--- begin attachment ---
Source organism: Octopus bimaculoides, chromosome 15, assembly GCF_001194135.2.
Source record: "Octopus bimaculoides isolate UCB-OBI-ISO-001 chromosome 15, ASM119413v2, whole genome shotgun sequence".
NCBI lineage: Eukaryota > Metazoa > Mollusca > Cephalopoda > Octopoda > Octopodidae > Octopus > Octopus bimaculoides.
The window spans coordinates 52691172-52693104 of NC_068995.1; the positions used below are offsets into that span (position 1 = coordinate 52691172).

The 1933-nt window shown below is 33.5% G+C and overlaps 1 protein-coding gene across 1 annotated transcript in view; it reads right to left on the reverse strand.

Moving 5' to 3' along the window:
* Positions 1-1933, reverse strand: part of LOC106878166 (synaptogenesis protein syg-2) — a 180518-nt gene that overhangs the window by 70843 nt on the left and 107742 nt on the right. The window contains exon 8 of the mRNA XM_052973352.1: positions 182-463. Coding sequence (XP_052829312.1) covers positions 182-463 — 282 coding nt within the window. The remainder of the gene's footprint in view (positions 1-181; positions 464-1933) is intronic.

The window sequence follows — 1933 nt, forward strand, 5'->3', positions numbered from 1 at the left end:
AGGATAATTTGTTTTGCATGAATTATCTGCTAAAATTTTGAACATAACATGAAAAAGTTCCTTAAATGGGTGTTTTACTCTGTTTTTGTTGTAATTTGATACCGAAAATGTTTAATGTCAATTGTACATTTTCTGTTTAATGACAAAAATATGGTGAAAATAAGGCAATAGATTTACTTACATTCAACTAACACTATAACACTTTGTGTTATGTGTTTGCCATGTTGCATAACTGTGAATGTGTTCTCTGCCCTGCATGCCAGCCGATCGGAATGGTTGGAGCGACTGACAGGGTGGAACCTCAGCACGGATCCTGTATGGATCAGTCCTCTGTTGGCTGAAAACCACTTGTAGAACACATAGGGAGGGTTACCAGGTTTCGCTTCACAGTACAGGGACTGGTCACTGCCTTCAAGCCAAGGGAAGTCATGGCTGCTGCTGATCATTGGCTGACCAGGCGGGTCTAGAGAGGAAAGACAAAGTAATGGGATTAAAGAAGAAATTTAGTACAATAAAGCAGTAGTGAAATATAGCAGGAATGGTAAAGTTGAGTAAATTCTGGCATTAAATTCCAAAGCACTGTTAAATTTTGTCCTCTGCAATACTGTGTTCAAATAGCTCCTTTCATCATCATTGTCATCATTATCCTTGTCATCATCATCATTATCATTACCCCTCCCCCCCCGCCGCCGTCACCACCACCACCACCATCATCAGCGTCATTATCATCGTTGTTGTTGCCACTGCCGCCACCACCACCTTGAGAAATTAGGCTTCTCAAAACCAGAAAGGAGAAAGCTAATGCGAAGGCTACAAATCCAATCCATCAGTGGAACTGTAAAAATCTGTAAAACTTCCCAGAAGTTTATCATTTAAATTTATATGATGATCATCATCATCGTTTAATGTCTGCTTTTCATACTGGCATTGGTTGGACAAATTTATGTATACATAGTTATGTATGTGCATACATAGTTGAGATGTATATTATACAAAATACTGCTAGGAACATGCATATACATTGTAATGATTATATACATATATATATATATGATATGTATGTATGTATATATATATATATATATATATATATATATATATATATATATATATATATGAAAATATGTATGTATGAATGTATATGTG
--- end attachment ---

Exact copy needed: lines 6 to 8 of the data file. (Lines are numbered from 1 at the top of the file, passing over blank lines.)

Moving 5' to 3' along the window:
* Positions 1-1933, reverse strand: part of LOC106878166 (synaptogenesis protein syg-2) — a 180518-nt gene that overhangs the window by 70843 nt on the left and 107742 nt on the right. The window contains exon 8 of the mRNA XM_052973352.1: positions 182-463. Coding sequence (XP_052829312.1) covers positions 182-463 — 282 coding nt within the window. The remainder of the gene's footprint in view (positions 1-181; positions 464-1933) is intronic.

The window sequence follows — 1933 nt, forward strand, 5'->3', positions numbered from 1 at the left end: